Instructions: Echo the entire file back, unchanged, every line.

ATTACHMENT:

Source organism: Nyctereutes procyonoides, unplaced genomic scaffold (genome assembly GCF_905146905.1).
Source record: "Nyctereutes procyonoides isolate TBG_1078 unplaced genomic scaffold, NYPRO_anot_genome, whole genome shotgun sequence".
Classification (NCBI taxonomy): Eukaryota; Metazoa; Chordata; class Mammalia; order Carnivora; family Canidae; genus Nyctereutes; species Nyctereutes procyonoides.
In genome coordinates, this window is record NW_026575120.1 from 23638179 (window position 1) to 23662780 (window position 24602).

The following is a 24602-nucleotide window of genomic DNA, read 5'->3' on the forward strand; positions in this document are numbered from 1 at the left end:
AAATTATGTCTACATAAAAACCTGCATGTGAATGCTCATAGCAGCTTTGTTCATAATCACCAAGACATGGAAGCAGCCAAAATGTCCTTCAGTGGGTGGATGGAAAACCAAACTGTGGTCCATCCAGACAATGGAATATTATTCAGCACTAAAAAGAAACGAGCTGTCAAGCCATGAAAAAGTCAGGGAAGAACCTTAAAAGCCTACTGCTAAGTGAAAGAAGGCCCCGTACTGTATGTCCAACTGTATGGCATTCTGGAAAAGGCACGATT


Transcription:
Source organism: Nyctereutes procyonoides, unplaced genomic scaffold (genome assembly GCF_905146905.1).
Source record: "Nyctereutes procyonoides isolate TBG_1078 unplaced genomic scaffold, NYPRO_anot_genome, whole genome shotgun sequence".
Classification (NCBI taxonomy): Eukaryota; Metazoa; Chordata; class Mammalia; order Carnivora; family Canidae; genus Nyctereutes; species Nyctereutes procyonoides.
In genome coordinates, this window is record NW_026575120.1 from 23638179 (window position 1) to 23662780 (window position 24602).

The following is a 24602-nucleotide window of genomic DNA, read 5'->3' on the forward strand; positions in this document are numbered from 1 at the left end:
AAATTATGTCTACATAAAAACCTGCATGTGAATGCTCATAGCAGCTTTGTTCATAATCACCAAGACATGGAAGCAGCCAAAATGTCCTTCAGTGGGTGGATGGAAAACCAAACTGTGGTCCATCCAGACAATGGAATATTATTCAGCACTAAAAAGAAACGAGCTGTCAAGCCATGAAAAAGTCAGGGAAGAACCTTAAAAGCCTACTGCTAAGTGAAAGAAGGCCCCGTACTGTATGTCCAACTGTATGGCATTCTGGAAAAGGCACGATT